But the bad image of waste tyres has been mainly carried by images of piles of tyres left in the environment, and particularly the large dumps containing up to half a million tyres or more. Fires in these dumps (which have been quite common in the past) are very damaging to the environment, emitting large amounts of thick ugly smoke and noxious gases including carcinogens. Attempts to extinguish these fires are difficult due to the geometry of tyres, are dangerous to fire fighters and the resultant runoff can carry hazardous pollutants into groundwater, waterways and wetlands. Finally, tyres offer attractive breeding grounds for pests such as mosquitoes which, in the more tropical parts of Australia, can be the vectors for the transmission of life-threatening diseases to humans.

Legal disposal to landfills with appropriate controls can avoid most of the more extreme impacts outlined in the previous paragraph. Tyres are constructed to withstand the ravages of the elements, and the consensus of research to date is that in most environments waste tyres behave in a relatively inert way. However, no studies have been conducted into the long-term (say in excess of 50 years) behaviour of waste tyres. Moreover, waste tyres occupy landfill space which in the more densely settled regions of Australia is of considerable value due to its scarcity. Shredding of tyres to conserve landfill space and avoid certain operational problems associated with whole tyres is expensive and energy consuming.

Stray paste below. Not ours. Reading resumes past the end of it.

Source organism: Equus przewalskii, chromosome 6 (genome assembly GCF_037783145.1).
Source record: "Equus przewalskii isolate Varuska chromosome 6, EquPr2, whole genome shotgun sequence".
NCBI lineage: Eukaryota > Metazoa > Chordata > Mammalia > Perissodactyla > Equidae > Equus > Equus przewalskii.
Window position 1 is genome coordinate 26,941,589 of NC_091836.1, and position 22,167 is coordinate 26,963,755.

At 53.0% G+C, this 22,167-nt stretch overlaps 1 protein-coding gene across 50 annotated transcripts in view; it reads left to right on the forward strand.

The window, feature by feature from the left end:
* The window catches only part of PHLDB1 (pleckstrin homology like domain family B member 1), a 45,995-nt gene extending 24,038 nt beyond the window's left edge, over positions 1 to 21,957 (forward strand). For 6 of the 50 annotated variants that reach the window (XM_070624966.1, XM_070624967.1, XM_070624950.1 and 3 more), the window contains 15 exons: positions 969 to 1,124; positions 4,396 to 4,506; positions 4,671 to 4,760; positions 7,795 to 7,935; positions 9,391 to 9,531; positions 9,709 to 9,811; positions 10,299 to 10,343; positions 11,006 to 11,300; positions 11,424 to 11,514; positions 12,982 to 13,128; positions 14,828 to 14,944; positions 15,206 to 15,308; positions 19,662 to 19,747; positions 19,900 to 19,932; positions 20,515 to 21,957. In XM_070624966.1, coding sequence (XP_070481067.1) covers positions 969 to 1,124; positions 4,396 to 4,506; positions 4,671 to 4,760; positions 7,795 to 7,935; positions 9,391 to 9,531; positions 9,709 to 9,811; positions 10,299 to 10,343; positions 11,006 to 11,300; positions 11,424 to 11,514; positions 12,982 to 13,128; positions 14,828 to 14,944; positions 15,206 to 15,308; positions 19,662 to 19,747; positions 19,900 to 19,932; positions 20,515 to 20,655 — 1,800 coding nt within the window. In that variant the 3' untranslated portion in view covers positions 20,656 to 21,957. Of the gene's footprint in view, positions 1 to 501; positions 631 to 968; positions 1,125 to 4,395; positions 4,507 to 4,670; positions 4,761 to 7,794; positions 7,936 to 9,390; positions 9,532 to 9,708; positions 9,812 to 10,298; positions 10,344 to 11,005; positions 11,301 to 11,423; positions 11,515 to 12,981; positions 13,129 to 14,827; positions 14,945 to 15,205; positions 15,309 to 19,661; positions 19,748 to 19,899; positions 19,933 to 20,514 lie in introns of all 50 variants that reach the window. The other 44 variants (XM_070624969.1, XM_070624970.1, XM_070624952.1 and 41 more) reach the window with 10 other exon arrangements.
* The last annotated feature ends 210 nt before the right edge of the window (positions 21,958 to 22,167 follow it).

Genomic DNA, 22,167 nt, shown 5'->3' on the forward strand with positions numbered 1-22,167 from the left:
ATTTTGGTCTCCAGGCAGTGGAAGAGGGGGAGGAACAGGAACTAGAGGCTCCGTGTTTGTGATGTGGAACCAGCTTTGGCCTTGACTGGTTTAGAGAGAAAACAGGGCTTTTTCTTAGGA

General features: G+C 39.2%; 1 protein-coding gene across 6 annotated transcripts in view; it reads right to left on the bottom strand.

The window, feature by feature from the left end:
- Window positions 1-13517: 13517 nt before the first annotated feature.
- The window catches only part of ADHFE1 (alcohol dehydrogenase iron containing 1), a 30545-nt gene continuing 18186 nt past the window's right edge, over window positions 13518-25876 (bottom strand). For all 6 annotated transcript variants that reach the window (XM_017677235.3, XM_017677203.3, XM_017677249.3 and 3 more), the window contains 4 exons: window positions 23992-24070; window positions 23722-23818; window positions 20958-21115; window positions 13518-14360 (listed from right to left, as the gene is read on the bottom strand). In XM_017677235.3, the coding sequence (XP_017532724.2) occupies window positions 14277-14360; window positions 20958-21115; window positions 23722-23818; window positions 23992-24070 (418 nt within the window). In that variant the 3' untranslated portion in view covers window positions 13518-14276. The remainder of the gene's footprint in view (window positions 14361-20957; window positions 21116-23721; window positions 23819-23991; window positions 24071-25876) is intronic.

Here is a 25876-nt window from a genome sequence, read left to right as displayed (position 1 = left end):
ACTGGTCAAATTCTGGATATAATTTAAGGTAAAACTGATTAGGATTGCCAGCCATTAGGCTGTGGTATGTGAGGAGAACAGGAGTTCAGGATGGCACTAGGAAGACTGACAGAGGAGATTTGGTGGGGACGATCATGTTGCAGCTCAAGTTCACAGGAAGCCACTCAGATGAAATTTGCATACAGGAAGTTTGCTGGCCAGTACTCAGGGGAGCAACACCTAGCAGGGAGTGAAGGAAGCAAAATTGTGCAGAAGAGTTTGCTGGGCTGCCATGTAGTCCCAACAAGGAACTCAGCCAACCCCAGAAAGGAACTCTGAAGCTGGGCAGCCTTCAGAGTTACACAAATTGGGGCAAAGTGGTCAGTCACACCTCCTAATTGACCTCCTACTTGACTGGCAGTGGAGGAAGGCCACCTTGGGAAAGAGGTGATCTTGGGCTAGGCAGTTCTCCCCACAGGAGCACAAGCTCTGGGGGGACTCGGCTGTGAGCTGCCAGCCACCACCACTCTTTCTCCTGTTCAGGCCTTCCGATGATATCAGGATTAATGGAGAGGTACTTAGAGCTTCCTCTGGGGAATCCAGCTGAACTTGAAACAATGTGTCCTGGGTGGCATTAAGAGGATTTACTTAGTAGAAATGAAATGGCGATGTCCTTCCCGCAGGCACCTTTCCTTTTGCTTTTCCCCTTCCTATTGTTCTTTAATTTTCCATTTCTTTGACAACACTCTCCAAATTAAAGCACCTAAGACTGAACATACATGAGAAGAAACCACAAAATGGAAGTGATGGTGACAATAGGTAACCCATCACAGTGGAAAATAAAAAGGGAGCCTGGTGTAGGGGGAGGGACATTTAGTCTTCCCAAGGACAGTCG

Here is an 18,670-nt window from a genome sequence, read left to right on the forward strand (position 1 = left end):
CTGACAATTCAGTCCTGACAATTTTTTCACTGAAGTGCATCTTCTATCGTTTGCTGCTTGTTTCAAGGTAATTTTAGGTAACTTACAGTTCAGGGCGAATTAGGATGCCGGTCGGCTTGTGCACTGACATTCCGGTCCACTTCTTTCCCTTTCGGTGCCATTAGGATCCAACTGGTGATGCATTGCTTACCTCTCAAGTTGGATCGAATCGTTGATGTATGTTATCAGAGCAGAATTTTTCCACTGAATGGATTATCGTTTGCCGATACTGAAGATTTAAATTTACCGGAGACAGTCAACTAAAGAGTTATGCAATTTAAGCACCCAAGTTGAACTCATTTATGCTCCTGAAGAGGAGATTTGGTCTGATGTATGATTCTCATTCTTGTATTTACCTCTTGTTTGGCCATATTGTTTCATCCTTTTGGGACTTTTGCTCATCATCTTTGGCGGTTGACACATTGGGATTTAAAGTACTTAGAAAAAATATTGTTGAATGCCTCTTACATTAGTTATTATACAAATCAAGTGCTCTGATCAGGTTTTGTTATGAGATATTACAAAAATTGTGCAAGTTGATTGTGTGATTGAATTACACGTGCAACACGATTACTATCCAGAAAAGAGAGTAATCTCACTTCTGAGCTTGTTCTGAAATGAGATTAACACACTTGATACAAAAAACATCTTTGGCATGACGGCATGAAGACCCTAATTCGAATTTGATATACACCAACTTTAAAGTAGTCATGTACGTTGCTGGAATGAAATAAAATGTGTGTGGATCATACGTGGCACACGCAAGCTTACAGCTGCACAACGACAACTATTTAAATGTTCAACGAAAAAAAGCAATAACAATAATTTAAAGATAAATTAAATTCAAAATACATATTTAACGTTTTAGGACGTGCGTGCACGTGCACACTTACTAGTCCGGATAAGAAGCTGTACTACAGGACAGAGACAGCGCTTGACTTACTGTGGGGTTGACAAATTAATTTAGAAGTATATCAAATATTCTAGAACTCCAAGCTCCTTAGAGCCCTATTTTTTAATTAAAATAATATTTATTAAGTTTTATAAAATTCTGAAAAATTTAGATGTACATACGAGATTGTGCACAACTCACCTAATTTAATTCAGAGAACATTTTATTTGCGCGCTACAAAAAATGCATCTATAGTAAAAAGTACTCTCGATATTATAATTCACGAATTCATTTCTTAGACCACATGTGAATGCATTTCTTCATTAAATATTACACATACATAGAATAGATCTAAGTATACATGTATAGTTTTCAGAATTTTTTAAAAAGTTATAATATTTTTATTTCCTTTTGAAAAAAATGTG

As the true costs and risks associated with disposal have become better defined, there has been added impetus for significant changes in the way that wastes in general, and waste tyres in particular, are viewed. These changes have resulted in waste tyres being viewed as a resource to be exploited for its value rather than a waste to be disposed of. And the focus on the value of ‘waste’ tyres has been sharpened as decision-makers have become more aware of the real costs (both financial and environmental) of products that compete with products made from reprocessed tyres. Distortions in these markets arise from hidden subsidies to virgin materials where producers are not charged the full environmental and economic costs of resources.

This change in perspective has introduced its own ‘problems’ and these relate to how best to maximise the value from waste tyres. The current transition phase is very dynamic. There is a wide range of existing and emerging technologies for using waste tyres, and a number of these are operating in the market place. But it seems fair to conclude that none of these technologies (or practices as they will be referred to in this report) has been able to compete entirely successfully with, and divert the greater part of waste tyres from, the cheapest legal option of sending waste tyres to landfill.

Governments in each of the States and Territories have implemented programs and policies supported by statutory frameworks to address the problems that have been identified with waste tyres. These actions have been successful in achieving substantial improvements in the management of waste tyres. However, while it is the States and Territories who have the direct responsibilities in relation to environmental matters, there has been a growing realisation that limits may exist to what individual jurisdictions can achieve. To go beyond these limits requires a national approach. It is this realisation that has been the trigger for this study being undertaken.